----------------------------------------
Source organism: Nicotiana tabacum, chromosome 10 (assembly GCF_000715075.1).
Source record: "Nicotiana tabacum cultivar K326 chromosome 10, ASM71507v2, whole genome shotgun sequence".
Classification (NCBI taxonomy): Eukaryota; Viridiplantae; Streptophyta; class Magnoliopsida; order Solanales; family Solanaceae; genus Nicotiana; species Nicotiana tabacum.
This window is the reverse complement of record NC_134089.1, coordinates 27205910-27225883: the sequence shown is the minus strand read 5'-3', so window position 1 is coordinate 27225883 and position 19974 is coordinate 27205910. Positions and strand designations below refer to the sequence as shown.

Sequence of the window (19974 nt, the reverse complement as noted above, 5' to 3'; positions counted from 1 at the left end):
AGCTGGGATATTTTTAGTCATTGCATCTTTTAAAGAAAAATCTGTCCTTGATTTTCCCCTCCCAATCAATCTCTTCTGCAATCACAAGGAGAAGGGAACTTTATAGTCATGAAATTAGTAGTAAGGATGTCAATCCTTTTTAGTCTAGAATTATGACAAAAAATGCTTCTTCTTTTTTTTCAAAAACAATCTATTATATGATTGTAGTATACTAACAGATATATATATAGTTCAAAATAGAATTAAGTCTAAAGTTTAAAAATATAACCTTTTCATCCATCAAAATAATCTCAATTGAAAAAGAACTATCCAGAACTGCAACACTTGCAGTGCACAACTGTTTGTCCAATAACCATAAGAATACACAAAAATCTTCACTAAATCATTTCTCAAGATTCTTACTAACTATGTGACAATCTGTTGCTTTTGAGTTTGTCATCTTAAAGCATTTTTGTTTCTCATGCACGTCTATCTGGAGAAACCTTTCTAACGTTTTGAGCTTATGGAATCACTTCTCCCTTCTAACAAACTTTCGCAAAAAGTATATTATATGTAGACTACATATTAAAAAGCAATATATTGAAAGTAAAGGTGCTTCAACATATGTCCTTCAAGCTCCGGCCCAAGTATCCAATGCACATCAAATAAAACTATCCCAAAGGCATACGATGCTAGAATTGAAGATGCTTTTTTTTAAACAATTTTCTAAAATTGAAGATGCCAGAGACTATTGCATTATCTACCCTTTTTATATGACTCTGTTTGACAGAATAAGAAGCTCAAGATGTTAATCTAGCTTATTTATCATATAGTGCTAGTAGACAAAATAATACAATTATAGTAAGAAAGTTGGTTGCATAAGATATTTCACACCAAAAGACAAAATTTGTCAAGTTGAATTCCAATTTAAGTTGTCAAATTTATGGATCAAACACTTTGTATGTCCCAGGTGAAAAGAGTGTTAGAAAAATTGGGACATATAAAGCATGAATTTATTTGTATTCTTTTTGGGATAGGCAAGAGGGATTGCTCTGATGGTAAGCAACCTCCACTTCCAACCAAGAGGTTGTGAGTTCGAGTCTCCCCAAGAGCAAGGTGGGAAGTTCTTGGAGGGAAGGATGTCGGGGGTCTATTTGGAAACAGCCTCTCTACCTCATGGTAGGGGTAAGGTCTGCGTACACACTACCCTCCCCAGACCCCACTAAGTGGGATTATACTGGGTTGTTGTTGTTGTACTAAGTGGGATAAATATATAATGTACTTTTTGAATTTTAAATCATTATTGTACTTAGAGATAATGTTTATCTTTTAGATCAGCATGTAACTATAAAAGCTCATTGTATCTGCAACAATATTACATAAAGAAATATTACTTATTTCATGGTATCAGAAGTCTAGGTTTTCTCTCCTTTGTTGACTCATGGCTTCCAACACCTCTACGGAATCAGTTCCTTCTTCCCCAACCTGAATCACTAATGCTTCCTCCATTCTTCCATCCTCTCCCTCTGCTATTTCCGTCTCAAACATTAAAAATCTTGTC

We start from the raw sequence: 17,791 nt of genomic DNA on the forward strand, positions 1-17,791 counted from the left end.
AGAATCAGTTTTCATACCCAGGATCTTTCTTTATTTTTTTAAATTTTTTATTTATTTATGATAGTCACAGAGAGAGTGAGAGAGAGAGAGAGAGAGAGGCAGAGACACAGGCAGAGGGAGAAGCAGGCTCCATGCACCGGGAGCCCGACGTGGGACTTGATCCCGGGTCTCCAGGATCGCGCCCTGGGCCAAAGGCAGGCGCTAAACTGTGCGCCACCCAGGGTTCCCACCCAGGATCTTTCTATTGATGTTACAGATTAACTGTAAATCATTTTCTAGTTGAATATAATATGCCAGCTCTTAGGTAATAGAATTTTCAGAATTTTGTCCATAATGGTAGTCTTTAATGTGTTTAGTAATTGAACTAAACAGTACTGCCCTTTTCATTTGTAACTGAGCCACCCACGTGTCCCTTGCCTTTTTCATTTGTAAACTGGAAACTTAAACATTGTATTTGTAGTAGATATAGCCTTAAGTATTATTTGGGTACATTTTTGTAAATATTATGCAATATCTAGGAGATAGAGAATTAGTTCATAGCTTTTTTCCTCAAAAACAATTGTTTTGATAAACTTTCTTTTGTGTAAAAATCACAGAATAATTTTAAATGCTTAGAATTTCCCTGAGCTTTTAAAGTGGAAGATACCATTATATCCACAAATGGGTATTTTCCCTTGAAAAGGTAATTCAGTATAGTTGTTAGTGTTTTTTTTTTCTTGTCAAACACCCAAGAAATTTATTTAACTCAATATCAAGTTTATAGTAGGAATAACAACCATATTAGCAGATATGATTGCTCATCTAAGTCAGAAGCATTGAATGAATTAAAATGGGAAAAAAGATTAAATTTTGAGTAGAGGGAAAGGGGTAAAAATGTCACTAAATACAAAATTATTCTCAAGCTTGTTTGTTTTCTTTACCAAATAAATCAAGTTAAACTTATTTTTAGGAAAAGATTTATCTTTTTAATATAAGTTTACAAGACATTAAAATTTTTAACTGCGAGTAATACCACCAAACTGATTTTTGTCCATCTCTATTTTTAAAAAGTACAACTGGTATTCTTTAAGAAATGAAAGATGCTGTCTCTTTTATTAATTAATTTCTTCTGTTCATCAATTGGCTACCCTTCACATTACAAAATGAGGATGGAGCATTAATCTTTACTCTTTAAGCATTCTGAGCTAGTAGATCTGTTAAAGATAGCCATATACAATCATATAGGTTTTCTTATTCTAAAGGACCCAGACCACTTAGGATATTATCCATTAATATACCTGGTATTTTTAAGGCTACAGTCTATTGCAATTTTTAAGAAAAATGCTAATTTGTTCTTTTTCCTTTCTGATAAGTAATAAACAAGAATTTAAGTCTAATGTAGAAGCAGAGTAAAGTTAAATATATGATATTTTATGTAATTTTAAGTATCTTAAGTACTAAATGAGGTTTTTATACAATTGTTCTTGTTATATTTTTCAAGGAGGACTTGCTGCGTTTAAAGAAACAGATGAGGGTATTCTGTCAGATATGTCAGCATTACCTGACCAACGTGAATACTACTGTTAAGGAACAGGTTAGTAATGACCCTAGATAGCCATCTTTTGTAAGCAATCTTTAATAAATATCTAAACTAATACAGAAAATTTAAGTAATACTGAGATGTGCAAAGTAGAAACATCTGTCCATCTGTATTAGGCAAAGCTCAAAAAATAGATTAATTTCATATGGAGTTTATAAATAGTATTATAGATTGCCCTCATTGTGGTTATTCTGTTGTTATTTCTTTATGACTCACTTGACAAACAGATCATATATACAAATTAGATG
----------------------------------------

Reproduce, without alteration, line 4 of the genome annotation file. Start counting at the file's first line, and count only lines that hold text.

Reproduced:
This window is the reverse complement of record NC_134089.1, coordinates 27205910-27225883: the sequence shown is the minus strand read 5'-3', so window position 1 is coordinate 27225883 and position 19974 is coordinate 27205910. Positions and strand designations below refer to the sequence as shown.